Beware of antifreeze and pets, toxic plants

Antifreeze and pets don’t mix. Antifreeze is one of the most dangerous hazards for pets. As we maintain the cooling systems in our vehicles, we must make sure we have no antifreeze leaks, or open antifreeze containers, and that we are using more animal safe antifreeze like Sierra brand. Safer products like Sierra combine the benefits of biodegradability, low toxicity, and all-climate protection. Instead of deadly ethylene glycol, its main ingredient is propylene glycol, which is safer for both animals and children.

Antifreeze poisoning can be fatal before animal guardians even know what has happened. More than 10,000 dogs & cats are accidentally poisoned each year by antifreeze ingestion. Click To Tweet

Animals are especially attracted to antifreeze because of its taste. A cat can ingest a fatal quantity by licking its paws after walking through a puddle of leaked antifreeze. Four ounces of antifreeze in a 60 lb. dog can cause kidney failure and/or death, while a 1.5 teaspoon dose is fatal to a 10 lb cat. Within 30 minutes to 12 hours after an animal drinks antifreeze, s/he will act as if drunk. The animal may be wobbly, depressed, vomiting, develop muscle twitching and seizures, and go into a coma.

Dogs may appear to recover but die within 24-72 hours of ingestion. Cats often mask their illness until treatment is too late. Cats metabolize antifreeze rapidly and must be treated immediately to have even a slight chance of recovery. If you suspect antifreeze ingestion, seek help immediately!

Another common cold weather problem is the toxic houseplant. Click To Tweet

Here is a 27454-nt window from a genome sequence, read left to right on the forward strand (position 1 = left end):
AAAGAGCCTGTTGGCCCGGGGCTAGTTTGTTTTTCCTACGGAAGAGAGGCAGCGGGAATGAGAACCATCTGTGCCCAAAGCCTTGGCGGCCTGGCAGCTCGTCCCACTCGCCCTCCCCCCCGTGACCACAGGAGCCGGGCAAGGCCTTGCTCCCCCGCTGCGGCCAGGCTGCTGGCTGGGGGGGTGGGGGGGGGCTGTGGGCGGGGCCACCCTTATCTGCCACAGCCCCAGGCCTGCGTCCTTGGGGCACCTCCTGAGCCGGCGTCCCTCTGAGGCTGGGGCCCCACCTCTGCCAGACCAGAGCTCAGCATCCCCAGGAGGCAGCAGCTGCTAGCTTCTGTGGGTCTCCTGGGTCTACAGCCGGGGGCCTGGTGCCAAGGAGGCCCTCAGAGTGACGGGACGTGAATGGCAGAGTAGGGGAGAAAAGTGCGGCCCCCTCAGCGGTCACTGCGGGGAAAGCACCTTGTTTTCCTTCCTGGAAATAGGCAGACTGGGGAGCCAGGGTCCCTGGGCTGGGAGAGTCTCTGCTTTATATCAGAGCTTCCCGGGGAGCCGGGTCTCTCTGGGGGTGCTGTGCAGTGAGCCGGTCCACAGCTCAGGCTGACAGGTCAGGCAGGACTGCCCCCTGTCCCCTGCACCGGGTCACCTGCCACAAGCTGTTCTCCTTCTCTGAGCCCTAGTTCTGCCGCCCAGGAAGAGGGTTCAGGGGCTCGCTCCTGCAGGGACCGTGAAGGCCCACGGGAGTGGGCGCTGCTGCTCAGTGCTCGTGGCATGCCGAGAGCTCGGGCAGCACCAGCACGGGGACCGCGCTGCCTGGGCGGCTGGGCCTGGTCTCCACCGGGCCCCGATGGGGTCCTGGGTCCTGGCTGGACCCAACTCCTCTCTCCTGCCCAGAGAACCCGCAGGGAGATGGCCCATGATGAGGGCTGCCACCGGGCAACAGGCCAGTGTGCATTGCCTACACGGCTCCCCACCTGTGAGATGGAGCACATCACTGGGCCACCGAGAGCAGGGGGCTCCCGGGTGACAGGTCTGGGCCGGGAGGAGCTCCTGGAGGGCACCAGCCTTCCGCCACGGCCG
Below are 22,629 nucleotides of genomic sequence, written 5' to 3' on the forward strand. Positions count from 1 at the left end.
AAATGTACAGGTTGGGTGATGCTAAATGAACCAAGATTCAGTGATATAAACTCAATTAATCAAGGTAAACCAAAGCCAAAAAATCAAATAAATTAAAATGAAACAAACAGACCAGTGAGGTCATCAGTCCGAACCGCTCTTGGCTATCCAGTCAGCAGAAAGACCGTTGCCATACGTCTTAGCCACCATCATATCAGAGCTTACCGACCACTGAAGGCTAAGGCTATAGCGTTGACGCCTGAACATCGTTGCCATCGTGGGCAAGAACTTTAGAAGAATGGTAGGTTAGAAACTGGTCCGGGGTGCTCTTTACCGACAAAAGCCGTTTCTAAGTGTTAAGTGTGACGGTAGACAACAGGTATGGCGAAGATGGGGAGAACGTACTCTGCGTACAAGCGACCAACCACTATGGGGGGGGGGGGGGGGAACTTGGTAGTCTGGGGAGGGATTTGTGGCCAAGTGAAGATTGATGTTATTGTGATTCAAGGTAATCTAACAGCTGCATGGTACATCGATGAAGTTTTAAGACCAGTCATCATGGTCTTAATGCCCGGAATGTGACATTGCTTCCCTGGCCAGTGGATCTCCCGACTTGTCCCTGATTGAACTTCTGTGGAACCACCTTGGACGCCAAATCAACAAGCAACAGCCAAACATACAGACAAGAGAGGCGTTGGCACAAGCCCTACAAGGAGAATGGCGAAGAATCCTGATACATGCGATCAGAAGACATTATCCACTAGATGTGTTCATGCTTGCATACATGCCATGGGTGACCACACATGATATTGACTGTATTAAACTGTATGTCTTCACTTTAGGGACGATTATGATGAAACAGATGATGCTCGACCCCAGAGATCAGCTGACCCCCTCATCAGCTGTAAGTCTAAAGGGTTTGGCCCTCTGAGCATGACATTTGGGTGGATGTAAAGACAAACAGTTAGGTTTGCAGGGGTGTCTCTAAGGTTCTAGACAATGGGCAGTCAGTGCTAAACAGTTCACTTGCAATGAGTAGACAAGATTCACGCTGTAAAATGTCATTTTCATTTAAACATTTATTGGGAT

When people bring their plants indoors, animals may decide to take a nibble or two. Some poisonous houseplants cause only mild gastrointestinal upset; others cause kidney damage and eventual death. Ingesting azalea, oleander, mistletoe, poinsettias, sago palm, Easter lily, or yew plant material by an animal could be fatal. Dieffenbachia, caladium, English ivy, and philodendrons are also poisonous. Signs that your animal may have ingested poisonous plant material include nausea, vomiting, breathing difficulties, disorientation, or any changes in behavior. See your veterinarian immediately if you suspect toxic plant ingestion. Visit www.aspca.org. for a comprehensive list of poisonous plants.

If your cats are particularly insistent on chewing up houseplants, make an indoor garden just for them. Click To Tweet You can grow cat grass, catnip, and a number of other indoor plants that kitties can chew safely.

Note: This article is a compilation of information from the veterinarians at R.E.A.C.H (Regional Emergency Animal Care Hospital). Visit www.reachvet.com or call 828 665-4399 for more information.

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